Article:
The differences between black bears and grizzly bears may seem easy enough to distinguish here, but there are a number of factors that will make it much more difficult in the wilderness.

  • Adrenaline – Seeing a bear will more than likely create a rush of adrenaline, fear or awe for someone unaccustomed to being close to bears.  Under these circumstances, even the most knowledgeable people may have a hard time seeing clearly and thinking logically about the circumstances they are in.
  • Lighting – Sunlight is blocked out by the trees in wooded areas.  This can interfere with a person’s ability to distinguish the species of a bear, especially if the bear is in shadows that disguise the color of its coat.
  • Dense brush – Bears are more likely to be in areas covered by dense brush.  This can interfere with distinguishing the color of the coat, the shape of the face, the hump of the shoulders and the ears.
  • Weather such as rain or snow – This can obscure a person’s vision, making identification difficult.
  • The angle of the terrain – This can change your point of view when looking at the bear and may make it difficult to tell whether the rump is higher or lower than the rest of the body.
  • Distance – If a bear is very close, all that may register is that a bear is very close before you decide to shoot it.  If a bear is very far away, it may be difficult to see the distinctive features of the bear such as the hump, rump and face.
  • Patience – It will take some training to wait until you make a positive identification of the species once you see a bear.  Wait until it comes out of the brush or into the light to be sure of your target.

The penalty for a violation of the Endangered Species Act could lead to criminal penalties of up to a $50,000 fine and imprisonment of not more than a year.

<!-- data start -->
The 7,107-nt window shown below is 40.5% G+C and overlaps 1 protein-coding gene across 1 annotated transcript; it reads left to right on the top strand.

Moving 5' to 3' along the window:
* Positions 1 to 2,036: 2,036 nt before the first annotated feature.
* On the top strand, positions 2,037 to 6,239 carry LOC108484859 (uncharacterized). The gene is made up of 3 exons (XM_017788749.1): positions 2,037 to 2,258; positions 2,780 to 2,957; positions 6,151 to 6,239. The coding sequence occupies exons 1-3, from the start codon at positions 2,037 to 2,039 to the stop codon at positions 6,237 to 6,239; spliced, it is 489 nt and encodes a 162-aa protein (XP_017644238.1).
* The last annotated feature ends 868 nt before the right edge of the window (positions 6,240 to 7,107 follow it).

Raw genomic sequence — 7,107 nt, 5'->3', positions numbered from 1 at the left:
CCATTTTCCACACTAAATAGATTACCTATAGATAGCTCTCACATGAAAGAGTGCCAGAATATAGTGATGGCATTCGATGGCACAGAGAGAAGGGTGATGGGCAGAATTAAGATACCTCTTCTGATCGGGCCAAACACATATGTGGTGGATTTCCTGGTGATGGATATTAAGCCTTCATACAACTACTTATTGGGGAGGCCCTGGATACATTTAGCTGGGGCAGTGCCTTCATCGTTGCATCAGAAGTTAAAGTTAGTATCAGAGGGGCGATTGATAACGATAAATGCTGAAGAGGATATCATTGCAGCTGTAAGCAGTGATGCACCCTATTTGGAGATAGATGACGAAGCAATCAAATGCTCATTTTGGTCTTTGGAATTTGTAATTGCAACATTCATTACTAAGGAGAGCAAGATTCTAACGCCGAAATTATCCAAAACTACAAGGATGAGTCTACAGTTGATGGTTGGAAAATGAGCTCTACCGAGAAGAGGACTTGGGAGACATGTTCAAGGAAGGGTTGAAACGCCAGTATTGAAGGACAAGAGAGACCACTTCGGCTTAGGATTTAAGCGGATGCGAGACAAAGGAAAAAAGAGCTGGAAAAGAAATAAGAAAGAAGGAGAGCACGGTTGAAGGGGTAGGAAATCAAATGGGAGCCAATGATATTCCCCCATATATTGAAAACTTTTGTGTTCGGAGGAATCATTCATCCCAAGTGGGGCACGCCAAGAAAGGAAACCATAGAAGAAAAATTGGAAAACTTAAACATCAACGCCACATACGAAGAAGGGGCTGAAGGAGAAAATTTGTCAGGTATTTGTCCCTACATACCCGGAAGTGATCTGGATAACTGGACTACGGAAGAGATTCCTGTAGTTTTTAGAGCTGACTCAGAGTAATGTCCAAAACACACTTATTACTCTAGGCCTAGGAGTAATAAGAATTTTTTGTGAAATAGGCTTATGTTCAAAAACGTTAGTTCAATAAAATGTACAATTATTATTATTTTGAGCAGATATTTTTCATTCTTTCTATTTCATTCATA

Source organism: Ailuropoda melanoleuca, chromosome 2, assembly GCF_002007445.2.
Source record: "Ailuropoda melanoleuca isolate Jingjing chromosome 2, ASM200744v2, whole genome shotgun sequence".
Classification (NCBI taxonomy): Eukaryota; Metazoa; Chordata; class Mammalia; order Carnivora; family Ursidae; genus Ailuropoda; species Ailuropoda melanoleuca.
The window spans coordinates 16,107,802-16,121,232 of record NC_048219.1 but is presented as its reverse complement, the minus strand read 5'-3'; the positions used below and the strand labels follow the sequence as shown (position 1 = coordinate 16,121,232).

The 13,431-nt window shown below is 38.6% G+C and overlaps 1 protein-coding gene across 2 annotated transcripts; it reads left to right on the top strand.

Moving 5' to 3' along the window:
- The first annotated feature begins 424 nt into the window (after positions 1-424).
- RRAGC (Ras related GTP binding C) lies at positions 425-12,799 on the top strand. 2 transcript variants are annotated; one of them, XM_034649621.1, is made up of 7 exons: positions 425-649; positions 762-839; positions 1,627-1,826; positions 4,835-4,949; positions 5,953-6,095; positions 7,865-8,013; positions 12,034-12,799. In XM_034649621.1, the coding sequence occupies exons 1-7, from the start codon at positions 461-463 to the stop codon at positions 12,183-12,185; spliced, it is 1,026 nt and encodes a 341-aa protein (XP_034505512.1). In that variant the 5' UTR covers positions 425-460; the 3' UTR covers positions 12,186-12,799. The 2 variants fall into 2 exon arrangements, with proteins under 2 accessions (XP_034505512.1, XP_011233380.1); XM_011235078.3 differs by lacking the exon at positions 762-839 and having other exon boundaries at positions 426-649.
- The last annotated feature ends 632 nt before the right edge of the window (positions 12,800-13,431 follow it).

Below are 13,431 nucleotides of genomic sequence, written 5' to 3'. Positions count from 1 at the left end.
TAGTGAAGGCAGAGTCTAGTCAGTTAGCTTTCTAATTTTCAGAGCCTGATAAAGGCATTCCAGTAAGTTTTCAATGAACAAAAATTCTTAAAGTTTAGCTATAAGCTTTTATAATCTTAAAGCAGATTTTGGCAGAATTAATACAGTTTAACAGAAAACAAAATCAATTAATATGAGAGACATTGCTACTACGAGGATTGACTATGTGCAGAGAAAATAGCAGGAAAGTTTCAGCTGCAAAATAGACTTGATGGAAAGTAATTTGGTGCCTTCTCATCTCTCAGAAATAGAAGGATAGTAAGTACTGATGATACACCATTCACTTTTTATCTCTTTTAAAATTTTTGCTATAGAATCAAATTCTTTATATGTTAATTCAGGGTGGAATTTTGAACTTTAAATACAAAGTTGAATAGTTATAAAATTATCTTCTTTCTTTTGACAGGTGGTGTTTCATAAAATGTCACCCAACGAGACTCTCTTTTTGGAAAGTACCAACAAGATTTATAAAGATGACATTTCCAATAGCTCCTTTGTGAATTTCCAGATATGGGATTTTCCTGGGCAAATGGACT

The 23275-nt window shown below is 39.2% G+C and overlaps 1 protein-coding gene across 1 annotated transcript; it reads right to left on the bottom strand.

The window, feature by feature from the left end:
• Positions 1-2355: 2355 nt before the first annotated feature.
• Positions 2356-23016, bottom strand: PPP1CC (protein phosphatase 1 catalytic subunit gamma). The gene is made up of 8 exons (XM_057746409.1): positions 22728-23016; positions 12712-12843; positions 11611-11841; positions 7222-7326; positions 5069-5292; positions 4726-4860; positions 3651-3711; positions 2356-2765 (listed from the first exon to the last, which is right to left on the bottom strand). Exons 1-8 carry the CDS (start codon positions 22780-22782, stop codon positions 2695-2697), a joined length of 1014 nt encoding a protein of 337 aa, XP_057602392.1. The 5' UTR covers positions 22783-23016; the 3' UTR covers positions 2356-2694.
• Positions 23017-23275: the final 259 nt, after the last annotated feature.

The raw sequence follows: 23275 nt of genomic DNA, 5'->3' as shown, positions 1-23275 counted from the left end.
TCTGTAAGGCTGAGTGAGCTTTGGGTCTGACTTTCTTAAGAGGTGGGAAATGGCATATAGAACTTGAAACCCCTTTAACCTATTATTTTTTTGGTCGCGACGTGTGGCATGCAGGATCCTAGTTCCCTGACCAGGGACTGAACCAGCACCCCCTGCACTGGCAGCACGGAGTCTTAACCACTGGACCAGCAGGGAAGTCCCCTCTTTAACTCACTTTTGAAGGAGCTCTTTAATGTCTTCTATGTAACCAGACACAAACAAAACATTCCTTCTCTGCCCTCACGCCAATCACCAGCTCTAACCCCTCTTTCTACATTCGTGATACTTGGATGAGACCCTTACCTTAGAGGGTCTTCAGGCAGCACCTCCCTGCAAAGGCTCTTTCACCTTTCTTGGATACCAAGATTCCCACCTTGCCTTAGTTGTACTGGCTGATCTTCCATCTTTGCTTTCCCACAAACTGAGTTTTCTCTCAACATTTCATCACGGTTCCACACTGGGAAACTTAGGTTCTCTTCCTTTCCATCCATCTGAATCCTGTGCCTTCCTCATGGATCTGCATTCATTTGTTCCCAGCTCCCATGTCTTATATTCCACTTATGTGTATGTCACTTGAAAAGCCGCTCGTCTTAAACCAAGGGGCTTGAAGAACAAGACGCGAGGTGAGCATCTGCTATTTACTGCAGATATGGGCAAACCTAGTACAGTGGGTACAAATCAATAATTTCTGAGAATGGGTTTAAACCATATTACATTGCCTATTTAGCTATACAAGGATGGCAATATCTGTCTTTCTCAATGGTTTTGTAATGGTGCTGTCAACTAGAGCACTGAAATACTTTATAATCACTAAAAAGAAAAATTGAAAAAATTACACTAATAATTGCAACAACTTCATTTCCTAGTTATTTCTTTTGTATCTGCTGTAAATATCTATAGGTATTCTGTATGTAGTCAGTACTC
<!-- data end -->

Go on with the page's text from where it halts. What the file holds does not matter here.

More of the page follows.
Each state has its own laws and seasons for black bear hunting. The Pacific Region and Pacific Southwest Region states are listed below with links concerning black bear hunting:

  • California 
  • Oregon
  • Washington
  • Idaho
  • Nevada – There is no hunting season for black bears in Nevada, however be aware that hunters may still come across bears in Nevada.
  • Hawaii and the Pacific Islands – No bears inhabit the islands.
  • Montana – Montana is not a part of the Pacific Region but since it is close and deals with the same issues, it has been included.

If the state you live in is not listed above and you would like more information, you can do so by contacting your local State Fish and Game Department.  For a list, click here.

So, when you’re on the hunt this fall, practice your species identification skills and know what you’re shooting at.


Picture of a Black Bear
American black bear, USFWS


To report a violation, please contact the U.S. Fish and Wildlife Service Office of Law Enforcement at www.fws.gov/pacific/lawenforcement and click on “contact us” link at the top of the page.

For more information or to contact the U.S. Fish and Wildlife Service, please go to www.fws.gov/pacific and click on the “contact us” link at the top of the page.

 

Last updated: December 3, 2013